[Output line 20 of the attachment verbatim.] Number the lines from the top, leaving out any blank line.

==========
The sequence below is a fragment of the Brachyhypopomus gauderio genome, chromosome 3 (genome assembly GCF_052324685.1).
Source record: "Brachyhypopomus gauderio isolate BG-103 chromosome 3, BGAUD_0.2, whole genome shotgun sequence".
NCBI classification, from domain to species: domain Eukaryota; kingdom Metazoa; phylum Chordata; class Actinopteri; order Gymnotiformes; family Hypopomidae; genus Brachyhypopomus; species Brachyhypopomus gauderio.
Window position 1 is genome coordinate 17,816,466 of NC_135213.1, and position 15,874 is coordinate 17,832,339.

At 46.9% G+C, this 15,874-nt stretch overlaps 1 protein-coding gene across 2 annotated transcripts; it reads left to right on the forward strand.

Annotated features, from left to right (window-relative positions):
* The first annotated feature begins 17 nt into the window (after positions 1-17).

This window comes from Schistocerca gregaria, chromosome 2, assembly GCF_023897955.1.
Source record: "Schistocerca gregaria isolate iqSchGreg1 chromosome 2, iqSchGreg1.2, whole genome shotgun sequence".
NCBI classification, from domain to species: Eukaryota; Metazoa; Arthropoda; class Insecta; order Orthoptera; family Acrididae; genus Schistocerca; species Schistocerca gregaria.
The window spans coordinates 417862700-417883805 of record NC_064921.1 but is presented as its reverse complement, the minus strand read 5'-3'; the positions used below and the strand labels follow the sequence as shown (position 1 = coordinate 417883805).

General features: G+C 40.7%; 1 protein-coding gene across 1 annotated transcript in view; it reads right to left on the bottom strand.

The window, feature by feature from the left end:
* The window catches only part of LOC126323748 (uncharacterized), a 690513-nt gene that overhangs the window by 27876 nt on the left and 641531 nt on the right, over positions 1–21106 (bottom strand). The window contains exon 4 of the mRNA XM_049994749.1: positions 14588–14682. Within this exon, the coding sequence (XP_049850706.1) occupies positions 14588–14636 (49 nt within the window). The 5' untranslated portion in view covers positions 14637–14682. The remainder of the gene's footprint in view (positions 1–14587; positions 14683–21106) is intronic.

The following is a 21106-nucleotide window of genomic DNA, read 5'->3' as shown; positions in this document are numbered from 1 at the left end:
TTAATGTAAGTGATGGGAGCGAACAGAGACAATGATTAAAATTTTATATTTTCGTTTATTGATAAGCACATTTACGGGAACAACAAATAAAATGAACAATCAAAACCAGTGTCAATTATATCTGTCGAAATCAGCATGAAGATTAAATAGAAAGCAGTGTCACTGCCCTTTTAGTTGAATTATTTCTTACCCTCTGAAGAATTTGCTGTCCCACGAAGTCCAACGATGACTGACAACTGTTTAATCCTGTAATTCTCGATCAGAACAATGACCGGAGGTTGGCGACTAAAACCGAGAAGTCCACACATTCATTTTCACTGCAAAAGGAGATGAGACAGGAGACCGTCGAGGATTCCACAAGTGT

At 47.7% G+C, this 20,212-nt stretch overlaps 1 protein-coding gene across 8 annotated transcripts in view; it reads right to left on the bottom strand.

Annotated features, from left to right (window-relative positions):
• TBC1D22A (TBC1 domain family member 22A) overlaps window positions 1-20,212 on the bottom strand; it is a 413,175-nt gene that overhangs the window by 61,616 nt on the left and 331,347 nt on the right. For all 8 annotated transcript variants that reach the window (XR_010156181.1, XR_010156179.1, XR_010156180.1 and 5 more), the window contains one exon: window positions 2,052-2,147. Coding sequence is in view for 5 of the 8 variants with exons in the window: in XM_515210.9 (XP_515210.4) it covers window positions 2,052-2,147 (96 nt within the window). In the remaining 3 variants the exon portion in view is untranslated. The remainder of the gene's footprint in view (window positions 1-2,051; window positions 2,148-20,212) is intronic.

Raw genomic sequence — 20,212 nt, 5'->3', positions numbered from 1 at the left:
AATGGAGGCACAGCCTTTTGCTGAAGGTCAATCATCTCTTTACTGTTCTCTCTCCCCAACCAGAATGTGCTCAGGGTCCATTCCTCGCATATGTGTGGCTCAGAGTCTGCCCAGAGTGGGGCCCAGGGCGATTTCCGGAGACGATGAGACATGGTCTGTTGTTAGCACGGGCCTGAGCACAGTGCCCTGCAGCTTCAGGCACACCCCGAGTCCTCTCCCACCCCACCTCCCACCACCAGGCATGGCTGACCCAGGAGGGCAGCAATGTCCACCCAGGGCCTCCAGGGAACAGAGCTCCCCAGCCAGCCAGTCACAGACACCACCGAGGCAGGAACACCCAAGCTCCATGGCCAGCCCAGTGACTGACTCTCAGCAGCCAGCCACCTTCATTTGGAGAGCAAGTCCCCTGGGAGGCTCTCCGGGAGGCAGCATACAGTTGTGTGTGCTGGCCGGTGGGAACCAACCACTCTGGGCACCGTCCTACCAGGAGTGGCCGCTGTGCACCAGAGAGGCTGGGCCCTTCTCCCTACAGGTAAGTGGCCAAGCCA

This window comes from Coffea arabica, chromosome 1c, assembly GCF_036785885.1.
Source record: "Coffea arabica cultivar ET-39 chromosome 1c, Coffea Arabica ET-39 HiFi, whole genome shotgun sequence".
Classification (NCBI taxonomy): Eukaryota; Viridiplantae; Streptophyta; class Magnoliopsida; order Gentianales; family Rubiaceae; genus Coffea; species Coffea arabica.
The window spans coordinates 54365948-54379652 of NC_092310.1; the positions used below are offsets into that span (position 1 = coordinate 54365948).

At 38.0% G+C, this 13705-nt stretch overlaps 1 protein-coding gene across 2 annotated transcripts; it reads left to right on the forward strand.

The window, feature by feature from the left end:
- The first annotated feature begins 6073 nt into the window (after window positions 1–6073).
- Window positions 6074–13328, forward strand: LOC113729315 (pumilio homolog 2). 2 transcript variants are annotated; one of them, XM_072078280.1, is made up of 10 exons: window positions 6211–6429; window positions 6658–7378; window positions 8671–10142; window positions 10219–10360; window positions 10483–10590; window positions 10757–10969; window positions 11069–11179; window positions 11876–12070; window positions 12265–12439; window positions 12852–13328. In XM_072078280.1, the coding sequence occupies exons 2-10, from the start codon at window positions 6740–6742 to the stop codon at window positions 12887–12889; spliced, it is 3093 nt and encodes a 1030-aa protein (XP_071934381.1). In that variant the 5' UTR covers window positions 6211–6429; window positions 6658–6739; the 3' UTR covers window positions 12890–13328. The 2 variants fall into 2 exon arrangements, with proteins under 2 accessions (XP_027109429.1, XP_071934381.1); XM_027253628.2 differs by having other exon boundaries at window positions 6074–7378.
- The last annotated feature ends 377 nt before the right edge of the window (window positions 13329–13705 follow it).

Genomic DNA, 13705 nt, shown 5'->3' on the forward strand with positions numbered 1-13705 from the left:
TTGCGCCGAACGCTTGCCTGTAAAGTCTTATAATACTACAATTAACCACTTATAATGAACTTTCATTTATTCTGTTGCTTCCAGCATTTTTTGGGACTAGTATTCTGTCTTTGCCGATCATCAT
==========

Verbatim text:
Raw genomic sequence — 20,212 nt, 5'->3', positions numbered from 1 at the left: